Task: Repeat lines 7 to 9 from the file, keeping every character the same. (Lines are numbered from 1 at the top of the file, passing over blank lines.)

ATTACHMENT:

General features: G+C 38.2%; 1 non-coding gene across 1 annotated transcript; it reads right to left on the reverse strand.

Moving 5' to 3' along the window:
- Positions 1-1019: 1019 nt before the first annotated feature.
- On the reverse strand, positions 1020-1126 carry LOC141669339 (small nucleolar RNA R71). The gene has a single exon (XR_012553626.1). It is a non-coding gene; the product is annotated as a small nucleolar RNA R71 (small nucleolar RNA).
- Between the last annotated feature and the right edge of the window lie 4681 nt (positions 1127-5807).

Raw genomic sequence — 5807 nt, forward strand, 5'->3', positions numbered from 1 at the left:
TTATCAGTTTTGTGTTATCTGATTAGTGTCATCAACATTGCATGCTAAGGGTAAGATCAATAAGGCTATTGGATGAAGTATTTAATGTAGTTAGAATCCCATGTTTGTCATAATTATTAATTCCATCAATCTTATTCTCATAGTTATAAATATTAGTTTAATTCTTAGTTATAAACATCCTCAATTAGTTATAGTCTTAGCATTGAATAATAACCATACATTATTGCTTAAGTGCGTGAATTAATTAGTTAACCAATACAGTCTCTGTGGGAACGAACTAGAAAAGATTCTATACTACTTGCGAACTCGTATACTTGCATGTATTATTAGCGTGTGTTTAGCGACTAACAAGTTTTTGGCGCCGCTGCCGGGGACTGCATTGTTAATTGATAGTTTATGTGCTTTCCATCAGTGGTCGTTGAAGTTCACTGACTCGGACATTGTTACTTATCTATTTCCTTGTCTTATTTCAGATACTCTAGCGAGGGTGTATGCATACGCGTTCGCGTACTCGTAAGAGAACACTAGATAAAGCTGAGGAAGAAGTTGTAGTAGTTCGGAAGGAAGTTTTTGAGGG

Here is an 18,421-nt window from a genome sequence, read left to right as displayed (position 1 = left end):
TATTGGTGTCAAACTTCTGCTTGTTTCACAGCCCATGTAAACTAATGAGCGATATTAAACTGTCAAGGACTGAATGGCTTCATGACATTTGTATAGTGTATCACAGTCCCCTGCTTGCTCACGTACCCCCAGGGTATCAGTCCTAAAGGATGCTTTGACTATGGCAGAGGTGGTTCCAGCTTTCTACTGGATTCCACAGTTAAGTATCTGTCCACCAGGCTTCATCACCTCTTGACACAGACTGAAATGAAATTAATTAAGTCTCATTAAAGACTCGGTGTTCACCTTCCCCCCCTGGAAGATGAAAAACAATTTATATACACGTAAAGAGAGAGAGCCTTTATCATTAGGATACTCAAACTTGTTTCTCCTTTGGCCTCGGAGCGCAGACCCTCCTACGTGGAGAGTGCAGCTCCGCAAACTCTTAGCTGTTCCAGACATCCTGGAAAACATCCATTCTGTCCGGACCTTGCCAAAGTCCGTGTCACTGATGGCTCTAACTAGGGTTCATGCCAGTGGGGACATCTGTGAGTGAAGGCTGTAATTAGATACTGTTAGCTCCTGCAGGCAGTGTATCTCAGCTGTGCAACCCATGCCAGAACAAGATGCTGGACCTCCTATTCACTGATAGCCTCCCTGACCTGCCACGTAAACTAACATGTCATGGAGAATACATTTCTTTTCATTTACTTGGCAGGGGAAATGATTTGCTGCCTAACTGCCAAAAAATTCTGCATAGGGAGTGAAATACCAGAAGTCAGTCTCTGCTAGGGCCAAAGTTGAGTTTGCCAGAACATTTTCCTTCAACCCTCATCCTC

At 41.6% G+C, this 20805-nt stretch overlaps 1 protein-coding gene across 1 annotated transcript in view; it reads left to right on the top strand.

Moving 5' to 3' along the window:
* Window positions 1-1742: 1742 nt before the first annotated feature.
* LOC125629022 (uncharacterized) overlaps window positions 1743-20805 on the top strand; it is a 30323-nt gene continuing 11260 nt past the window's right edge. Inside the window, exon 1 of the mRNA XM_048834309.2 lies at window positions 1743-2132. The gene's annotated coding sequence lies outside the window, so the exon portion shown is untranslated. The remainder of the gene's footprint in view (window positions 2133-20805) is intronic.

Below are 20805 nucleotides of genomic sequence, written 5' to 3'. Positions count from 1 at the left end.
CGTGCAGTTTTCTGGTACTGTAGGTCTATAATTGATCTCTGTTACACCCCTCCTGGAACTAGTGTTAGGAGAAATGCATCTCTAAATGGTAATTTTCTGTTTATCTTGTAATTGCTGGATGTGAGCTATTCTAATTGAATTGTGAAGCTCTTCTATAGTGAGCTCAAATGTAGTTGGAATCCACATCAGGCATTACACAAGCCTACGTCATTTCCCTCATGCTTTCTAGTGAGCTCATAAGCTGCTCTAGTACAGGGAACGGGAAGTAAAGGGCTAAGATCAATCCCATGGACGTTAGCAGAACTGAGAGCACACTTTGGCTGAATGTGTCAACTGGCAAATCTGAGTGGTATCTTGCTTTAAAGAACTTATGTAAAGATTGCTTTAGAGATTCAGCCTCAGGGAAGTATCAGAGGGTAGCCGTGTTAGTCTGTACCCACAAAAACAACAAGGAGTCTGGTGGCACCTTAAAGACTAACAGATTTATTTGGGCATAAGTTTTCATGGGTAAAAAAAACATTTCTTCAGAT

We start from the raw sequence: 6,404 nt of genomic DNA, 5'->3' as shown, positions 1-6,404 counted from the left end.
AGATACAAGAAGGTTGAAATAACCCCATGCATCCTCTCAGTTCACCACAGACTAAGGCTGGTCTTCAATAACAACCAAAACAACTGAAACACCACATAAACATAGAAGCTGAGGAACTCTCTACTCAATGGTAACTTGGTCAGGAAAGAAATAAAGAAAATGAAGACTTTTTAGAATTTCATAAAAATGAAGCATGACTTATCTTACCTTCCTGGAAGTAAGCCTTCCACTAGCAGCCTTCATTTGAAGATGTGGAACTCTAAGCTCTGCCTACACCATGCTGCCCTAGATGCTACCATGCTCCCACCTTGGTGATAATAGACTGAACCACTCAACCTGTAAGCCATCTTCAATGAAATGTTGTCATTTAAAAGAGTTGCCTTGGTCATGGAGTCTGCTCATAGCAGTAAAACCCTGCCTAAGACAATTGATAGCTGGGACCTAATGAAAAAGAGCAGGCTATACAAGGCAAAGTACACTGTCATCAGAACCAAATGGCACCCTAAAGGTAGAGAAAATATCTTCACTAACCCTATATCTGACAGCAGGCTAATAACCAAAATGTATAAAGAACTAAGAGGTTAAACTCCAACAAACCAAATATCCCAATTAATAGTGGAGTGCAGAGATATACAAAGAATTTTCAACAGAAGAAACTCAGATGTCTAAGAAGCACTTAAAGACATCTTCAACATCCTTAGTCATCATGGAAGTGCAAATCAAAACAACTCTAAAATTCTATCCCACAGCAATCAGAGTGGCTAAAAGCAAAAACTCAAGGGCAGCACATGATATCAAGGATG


TTATCAGTTTTGTGTTATCTGATTAGTGTCATCAACATTGCATGCTAAGGGTAAGATCAATAAGGCTATTGGATGAAGTATTTAATGTAGTTAGAATCCCATGTTTGTCATAATTATTAATTCCATCAATCTTATTCTCATAGTTATAAATATTAGTTTAATTCTTAGTTATAAACATCCTCAATTAGTTATAGTCTTAGCATTGAATAATAACCATACATTATTGCTTAAGTGCGTGAATTAATTAGTTAACCAATACAGTCTCTGTGGGAACGAACTAGAAAAGATTCTATACTACTTGCGAACTCGTATACTTGCATGTATTATTAGCGTGTGTTTAGCGACTAACAAGTTTTTGGCGCCGCTGCCGGGGACTGCATTGTTAATTGATAGTTTATGTGCTTTCCATCAGTGGTCGTTGAAGTTCACTGACTCGGACATTGTTACTTATCTATTTCCTTGTCTTATTTCAGATACTCTAGCGAGGGTGTATGCATACGCGTTCGCGTACTCGTAAGAGAACACTAGATAAAGCTGAGGAAGAAGTTGTAGTAGTTCGGAAGGAAGTTTTTGAGGG

Here is an 18,421-nt window from a genome sequence, read left to right as displayed (position 1 = left end):
TATTGGTGTCAAACTTCTGCTTGTTTCACAGCCCATGTAAACTAATGAGCGATATTAAACTGTCAAGGACTGAATGGCTTCATGACATTTGTATAGTGTATCACAGTCCCCTGCTTGCTCACGTACCCCCAGGGTATCAGTCCTAAAGGATGCTTTGACTATGGCAGAGGTGGTTCCAGCTTTCTACTGGATTCCACAGTTAAGTATCTGTCCACCAGGCTTCATCACCTCTTGACACAGACTGAAATGAAATTAATTAAGTCTCATTAAAGACTCGGTGTTCACCTTCCCCCCCTGGAAGATGAAAAACAATTTATATACACGTAAAGAGAGAGAGCCTTTATCATTAGGATACTCAAACTTGTTTCTCCTTTGGCCTCGGAGCGCAGACCCTCCTACGTGGAGAGTGCAGCTCCGCAAACTCTTAGCTGTTCCAGACATCCTGGAAAACATCCATTCTGTCCGGACCTTGCCAAAGTCCGTGTCACTGATGGCTCTAACTAGGGTTCATGCCAGTGGGGACATCTGTGAGTGAAGGCTGTAATTAGATACTGTTAGCTCCTGCAGGCAGTGTATCTCAGCTGTGCAACCCATGCCAGAACAAGATGCTGGACCTCCTATTCACTGATAGCCTCCCTGACCTGCCACGTAAACTAACATGTCATGGAGAATACATTTCTTTTCATTTACTTGGCAGGGGAAATGATTTGCTGCCTAACTGCCAAAAAATTCTGCATAGGGAGTGAAATACCAGAAGTCAGTCTCTGCTAGGGCCAAAGTTGAGTTTGCCAGAACATTTTCCTTCAACCCTCATCCTC